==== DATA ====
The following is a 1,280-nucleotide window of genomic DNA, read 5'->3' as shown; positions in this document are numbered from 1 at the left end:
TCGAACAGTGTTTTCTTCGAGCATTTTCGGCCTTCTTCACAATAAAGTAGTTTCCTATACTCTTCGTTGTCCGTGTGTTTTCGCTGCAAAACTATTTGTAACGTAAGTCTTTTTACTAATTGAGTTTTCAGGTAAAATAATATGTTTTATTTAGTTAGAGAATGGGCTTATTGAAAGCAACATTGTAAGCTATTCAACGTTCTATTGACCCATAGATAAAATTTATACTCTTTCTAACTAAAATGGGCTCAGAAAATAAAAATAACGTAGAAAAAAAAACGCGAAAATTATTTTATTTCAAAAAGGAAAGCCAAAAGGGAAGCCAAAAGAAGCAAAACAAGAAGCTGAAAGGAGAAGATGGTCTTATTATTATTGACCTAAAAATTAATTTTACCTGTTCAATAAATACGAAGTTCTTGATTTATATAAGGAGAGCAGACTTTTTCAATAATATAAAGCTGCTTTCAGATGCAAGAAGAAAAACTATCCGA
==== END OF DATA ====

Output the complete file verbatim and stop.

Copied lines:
The following is a 1,280-nucleotide window of genomic DNA, read 5'->3' as shown; positions in this document are numbered from 1 at the left end:
TCGAACAGTGTTTTCTTCGAGCATTTTCGGCCTTCTTCACAATAAAGTAGTTTCCTATACTCTTCGTTGTCCGTGTGTTTTCGCTGCAAAACTATTTGTAACGTAAGTCTTTTTACTAATTGAGTTTTCAGGTAAAATAATATGTTTTATTTAGTTAGAGAATGGGCTTATTGAAAGCAACATTGTAAGCTATTCAACGTTCTATTGACCCATAGATAAAATTTATACTCTTTCTAACTAAAATGGGCTCAGAAAATAAAAATAACGTAGAAAAAAAAACGCGAAAATTATTTTATTTCAAAAAGGAAAGCCAAAAGGGAAGCCAAAAGAAGCAAAACAAGAAGCTGAAAGGAGAAGATGGTCTTATTATTATTGACCTAAAAATTAATTTTACCTGTTCAATAAATACGAAGTTCTTGATTTATATAAGGAGAGCAGACTTTTTCAATAATATAAAGCTGCTTTCAGATGCAAGAAGAAAAACTATCCGA